With its acquisition of Luxexcel, a Dutch business specializing in 3D-printing prescription lenses for smart glasses, Meta injects more cash into the metaverse. De Tijd, a Dutch publication, broke the story first (via TechCrunch).
We’re excited that the Luxexcel team has joined Meta, deepening the existing partnership between the two companies.”
The financial details of the agreement are unknown, but Meta’s CTO and head of Reality Labs, Andrew Bosworth, disclosed in a blog post earlier this month that the company is investing “about half” of operating costs for its metaverse-focused division in augmented reality (AR), with the other half going toward developing virtual reality products (VR), despite its continuing billion-dollar losses.
The 2009-founded company Luxexcel claims to be able to incorporate projectors and holographic film, among other components, into a prescription lens to provide an augmented reality experience. It collaborated with WaveOptics in 2021 to develop a lens with waveguides, or the transparent display technology required to superimpose virtual items on a user’s real-life surroundings. WaveOptics is the firm that makes the displays for Snap’s Spectacles.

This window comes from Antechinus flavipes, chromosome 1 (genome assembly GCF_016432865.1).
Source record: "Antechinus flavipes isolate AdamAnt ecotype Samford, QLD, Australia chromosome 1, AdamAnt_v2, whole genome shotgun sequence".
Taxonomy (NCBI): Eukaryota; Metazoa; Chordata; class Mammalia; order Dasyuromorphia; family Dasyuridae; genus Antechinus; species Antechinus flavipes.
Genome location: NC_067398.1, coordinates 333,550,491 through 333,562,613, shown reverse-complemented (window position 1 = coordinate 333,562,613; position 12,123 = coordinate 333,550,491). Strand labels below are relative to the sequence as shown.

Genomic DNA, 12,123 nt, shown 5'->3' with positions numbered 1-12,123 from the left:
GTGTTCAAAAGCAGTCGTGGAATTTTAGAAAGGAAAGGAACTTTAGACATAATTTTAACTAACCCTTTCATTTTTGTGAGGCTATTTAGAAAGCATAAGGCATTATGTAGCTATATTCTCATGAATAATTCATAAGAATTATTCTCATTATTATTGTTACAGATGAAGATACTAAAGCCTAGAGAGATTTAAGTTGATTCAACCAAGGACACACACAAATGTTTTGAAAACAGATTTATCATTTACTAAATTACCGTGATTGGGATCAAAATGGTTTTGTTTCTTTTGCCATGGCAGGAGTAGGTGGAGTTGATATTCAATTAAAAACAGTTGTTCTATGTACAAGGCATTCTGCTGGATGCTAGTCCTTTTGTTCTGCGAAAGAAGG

In September 2021, Meta introduced the Ray-Ban Stories, a set of smart glasses that allow users to conduct hands-free, voice-controlled conversations on Facebook and WhatsApp while also taking pictures and videos. Meta will likely use Luxexcel’s technology after acquiring it to create prescription augmented reality glasses, a product that has long been predicted to result from Meta’s billion-dollar investment in its Reality Labs. Though consumer-grade AR glasses were previously expected to be available in 2024, a report this summer claimed that Meta was delaying those plans. At the time, Meta chose not to address these rumors.
We may have to wait a while before seeing the full result, even as Meta attempts to create its first augmented reality glasses. Bosworth claims that in order to develop Meta’s AR glasses “slimmer, lighter, faster, and more powerful,” it would “require years of progress.”